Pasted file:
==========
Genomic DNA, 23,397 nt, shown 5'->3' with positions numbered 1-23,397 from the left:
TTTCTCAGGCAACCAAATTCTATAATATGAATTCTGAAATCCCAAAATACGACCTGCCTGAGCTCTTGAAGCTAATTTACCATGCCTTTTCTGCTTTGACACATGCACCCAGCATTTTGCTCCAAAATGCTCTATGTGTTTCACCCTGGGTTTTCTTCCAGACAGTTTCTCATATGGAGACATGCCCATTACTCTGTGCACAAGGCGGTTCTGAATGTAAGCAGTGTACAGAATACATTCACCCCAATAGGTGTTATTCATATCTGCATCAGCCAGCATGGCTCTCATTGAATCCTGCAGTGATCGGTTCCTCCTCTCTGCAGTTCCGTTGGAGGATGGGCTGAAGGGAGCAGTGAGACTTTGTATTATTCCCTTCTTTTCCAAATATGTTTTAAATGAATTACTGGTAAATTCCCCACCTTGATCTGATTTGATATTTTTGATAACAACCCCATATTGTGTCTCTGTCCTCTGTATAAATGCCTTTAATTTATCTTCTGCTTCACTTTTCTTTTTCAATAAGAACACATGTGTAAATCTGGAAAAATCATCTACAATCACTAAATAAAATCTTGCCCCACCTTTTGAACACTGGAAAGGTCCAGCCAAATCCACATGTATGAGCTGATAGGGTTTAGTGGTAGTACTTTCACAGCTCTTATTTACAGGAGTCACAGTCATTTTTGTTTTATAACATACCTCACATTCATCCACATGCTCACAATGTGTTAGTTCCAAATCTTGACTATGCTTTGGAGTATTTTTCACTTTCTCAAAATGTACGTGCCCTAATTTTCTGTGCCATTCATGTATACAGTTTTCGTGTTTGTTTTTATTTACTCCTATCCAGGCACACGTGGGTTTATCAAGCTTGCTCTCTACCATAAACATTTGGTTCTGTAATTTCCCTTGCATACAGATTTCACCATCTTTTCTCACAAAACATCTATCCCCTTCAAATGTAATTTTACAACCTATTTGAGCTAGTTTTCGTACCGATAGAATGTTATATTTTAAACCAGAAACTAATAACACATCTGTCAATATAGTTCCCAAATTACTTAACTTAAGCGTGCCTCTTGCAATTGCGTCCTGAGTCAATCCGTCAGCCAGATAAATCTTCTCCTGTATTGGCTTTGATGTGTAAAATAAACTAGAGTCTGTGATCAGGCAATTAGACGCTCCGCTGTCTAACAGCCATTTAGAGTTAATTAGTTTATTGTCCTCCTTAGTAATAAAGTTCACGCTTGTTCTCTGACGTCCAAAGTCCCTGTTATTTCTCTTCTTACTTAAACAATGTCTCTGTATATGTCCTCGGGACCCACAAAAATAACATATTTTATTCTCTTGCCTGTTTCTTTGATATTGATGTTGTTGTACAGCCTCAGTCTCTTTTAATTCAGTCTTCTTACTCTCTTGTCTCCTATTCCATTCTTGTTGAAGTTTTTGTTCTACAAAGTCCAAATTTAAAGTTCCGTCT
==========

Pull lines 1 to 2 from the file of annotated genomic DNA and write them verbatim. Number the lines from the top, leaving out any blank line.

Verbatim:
Genomic DNA, 23,397 nt, shown 5'->3' with positions numbered 1-23,397 from the left:
TTTCTCAGGCAACCAAATTCTATAATATGAATTCTGAAATCCCAAAATACGACCTGCCTGAGCTCTTGAAGCTAATTTACCATGCCTTTTCTGCTTTGACACATGCACCCAGCATTTTGCTCCAAAATGCTCTATGTGTTTCACCCTGGGTTTTCTTCCAGACAGTTTCTCATATGGAGACATGCCCATTACTCTGTGCACAAGGCGGTTCTGAATGTAAGCAGTGTACAGAATACATTCACCCCAATAGGTGTTATTCATATCTGCATCAGCCAGCATGGCTCTCATTGAATCCTGCAGTGATCGGTTCCTCCTCTCTGCAGTTCCGTTGGAGGATGGGCTGAAGGGAGCAGTGAGACTTTGTATTATTCCCTTCTTTTCCAAATATGTTTTAAATGAATTACTGGTAAATTCCCCACCTTGATCTGATTTGATATTTTTGATAACAACCCCATATTGTGTCTCTGTCCTCTGTATAAATGCCTTTAATTTATCTTCTGCTTCACTTTTCTTTTTCAATAAGAACACATGTGTAAATCTGGAAAAATCATCTACAATCACTAAATAAAATCTTGCCCCACCTTTTGAACACTGGAAAGGTCCAGCCAAATCCACATGTATGAGCTGATAGGGTTTAGTGGTAGTACTTTCACAGCTCTTATTTACAGGAGTCACAGTCATTTTTGTTTTATAACATACCTCACATTCATCCACATGCTCACAATGTGTTAGTTCCAAATCTTGACTATGCTTTGGAGTATTTTTCACTTTCTCAAAATGTACGTGCCCTAATTTTCTGTGCCATTCATGTATACAGTTTTCGTGTTTGTTTTTATTTACTCCTATCCAGGCACACGTGGGTTTATCAAGCTTGCTCTCTACCATAAACATTTGGTTCTGTAATTTCCCTTGCATACAGATTTCACCATCTTTTCTCACAAAACATCTATCCCCTTCAAATGTAATTTTACAACCTATTTGAGCTAGTTTTCGTACCGATAGAATGTTATATTTTAAACCAGAAACTAATAACACATCTGTCAATATAGTTCCCAAATTACTTAACTTAAGCGTGCCTCTTGCAATTGCGTCCTGAGTCAATCCGTCAGCCAGATAAATCTTCTCCTGTATTGGCTTTGATGTGTAAAATAAACTAGAGTCTGTGATCAGGCAATTAGACGCTCCGCTGTCTAACAGCCATTTAGAGTTAATTAGTTTATTGTCCTCCTTAGTAATAAAGTTCACGCTTGTTCTCTGACGTCCAAAGTCCCTGTTATTTCTCTTCTTACTTAAACAATGTCTCTGTATATGTCCTCGGGACCCACAAAAATAACATATTTTATTCTCTTGCCTGTTTCTTTGATATTGATGTTGTTGTACAGCCTCAGTCTCTTTTAATTCAGTCTTCTTACTCTCTTGTCTCCTATTCCATTCTTGTTGAAGTTTTTGTTCTACAAAGTCCAAATTTAAAGTTCCGTCT